ANDERSON — A robust economy coupled with consumers with more disposable income should make for a lucrative holiday season for retailers, one local economist says.
With Americans expected to have capped the five-day Thanksgiving weekend by shattering spending records on Cyber Monday — as much as $9.4 billion, according to Adobe Analytics — experts anticipate a bonanza reflecting an economy that continues to defy expectations with its sustained growth.
“The consistent growth in holiday retail sales is a reflection of both the long-term growth in the U.S. economy and its relatively strong performance over the last few years,” says Steve Horwitz, an economics professor at Ball State University.
Overall holiday spending this year is expected to increase by 3.8% to 4.2% over 2018, according to projections from the National Retail Federation. Despite the fact that Thanksgiving fell on the latest possible date this year — leaving only 26 shopping days between that holiday and Christmas — the NRF expects consumers to spend a record $730 billion, which would top last year’s figure of $701 billion.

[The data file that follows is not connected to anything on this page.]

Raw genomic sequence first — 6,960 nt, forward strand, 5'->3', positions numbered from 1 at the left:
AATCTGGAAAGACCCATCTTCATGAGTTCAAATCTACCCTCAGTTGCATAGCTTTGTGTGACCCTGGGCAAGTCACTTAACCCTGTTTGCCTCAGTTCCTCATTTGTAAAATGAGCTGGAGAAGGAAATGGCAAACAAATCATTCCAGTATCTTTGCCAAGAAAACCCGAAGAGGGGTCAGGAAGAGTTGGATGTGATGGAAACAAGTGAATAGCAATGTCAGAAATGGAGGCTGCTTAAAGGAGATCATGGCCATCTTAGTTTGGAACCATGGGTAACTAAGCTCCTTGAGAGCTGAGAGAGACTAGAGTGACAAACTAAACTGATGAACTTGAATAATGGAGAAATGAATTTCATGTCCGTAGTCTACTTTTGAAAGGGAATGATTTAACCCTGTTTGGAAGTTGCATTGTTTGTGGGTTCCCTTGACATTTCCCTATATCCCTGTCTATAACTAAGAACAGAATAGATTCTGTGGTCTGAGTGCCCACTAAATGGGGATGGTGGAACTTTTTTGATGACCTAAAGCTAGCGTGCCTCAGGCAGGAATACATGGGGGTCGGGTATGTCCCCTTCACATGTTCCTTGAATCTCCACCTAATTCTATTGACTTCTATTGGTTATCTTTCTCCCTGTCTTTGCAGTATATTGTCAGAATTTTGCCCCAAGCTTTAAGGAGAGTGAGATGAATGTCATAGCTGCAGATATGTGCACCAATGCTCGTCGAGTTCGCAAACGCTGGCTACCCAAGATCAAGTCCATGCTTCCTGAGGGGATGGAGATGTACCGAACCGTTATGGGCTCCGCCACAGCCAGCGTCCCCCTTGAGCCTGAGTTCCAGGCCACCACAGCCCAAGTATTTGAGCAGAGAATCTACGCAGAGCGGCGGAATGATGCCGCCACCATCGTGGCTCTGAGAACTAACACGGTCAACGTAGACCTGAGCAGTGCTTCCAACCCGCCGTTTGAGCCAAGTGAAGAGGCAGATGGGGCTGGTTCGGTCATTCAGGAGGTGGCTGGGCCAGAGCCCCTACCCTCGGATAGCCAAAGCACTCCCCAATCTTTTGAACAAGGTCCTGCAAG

Horwitz said the retail environment isn’t necessarily producing steep holiday discounts due to excessive inventory, which makes the outsized spending expectations all the more remarkable.
“Given how healthy the economy has been, it would be surprising to find that retailers have inventory they’re sitting on,” Horwitz said. “There’s just some extraordinary competitiveness that we have now. If you think about the competition among brick-and-mortar retailers along with the ability to find where the goods are cheapest right now being so easy, I don’t think firms are motivated to keep prices high.”
Horwitz noted that, although many retailers still kept long hours on Black Friday, advertising for sales on that particular day seemed to decrease.
“It just seems to be that the advertising for Black Friday has been much less, and if it’s true, I would suspect it’s because of Cyber Monday,” he said. “Online shopping in general has sort of moved into the forefront in a way that you can’t ignore.”